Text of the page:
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Which inequality matters? Growth evidence based on small area welfare estimates in Uganda

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Author Info

  • Schipper, Youdi
  • Hoogeveen, Johannes G.

Abstract

Existing empirical studies onthe relation between inequality and growth have been criticized for their focus on income inequality and their use of cross-country data sets. Schipper and Hoogeveen use two sets of small area welfare estimates-often referred to as poverty maps-to estimate a model of rural per capita expenditure growth for Uganda between 1992 and 1999. They estimate the growth effects of expenditure and education inequality while controlling for other factors, such as initial levels of expenditure and human capital, family characteristics, and unobserved spatial heterogeneity. The authors correct standard errors to reflect the uncertainty due to the fact that they use estimates rather than observations. They find that per capita expenditure growth in rural Uganda is affected positively by the level of education as well as by the degree of education inequality. Expenditure inequality does not have a significant impact on growth.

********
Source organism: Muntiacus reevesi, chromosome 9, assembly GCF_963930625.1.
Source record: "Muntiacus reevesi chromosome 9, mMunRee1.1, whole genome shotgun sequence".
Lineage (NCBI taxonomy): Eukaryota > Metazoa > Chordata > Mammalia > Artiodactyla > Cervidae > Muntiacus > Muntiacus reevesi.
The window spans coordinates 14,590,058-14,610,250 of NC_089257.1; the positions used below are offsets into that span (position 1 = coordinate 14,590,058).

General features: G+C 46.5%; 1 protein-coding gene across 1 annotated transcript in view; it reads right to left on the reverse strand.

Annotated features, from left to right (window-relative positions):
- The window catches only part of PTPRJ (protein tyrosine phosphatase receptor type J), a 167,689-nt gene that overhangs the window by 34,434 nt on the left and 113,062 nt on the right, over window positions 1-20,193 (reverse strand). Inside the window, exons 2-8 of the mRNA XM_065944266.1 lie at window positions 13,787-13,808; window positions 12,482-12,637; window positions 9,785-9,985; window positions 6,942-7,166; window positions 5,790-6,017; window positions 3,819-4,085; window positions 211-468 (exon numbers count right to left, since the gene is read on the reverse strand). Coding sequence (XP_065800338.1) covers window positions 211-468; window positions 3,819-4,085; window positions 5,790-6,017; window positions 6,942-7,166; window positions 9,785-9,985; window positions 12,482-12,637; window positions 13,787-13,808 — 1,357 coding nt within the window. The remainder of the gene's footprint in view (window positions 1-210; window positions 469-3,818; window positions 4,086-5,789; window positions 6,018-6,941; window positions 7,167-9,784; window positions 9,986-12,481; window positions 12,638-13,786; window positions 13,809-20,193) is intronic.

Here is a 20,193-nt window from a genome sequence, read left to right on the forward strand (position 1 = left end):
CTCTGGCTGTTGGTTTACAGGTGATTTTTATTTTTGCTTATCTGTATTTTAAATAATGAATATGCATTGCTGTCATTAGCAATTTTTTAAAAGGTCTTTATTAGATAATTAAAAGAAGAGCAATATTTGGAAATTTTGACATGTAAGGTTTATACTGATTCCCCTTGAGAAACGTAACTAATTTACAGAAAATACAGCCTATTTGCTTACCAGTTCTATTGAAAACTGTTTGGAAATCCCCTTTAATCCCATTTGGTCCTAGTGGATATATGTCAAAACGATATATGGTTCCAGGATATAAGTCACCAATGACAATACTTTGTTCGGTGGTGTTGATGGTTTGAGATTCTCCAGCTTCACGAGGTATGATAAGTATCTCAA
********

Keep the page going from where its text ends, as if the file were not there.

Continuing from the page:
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Bibliographic Info

Paper provided by The World Bank in its series Policy Research Working Paper Series with number 3592.

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Date of creation: 01 May 2005
Date of revision:
Handle: RePEc:wbk:wbrwps:3592

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Related research

Keywords: Inequality; Governance Indicators; Achieving Shared Growth; Health Monitoring&Evaluation; Poverty Impact Evaluation;

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References

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Cited by:
  1. Sarah Ssewanyana & Ibrahim Kasirye, 2012. "Causes of Health Inequalities in Uganda: Evidence from the Demographic and Health Surveys," African Development Review, African Development Bank, vol. 24(4), pages 327-341.
  2. Quentin Wodon, 2012. "Improving the Targeting of Social Programs in Ghana," World Bank Publications, The World Bank, number 13082, October.

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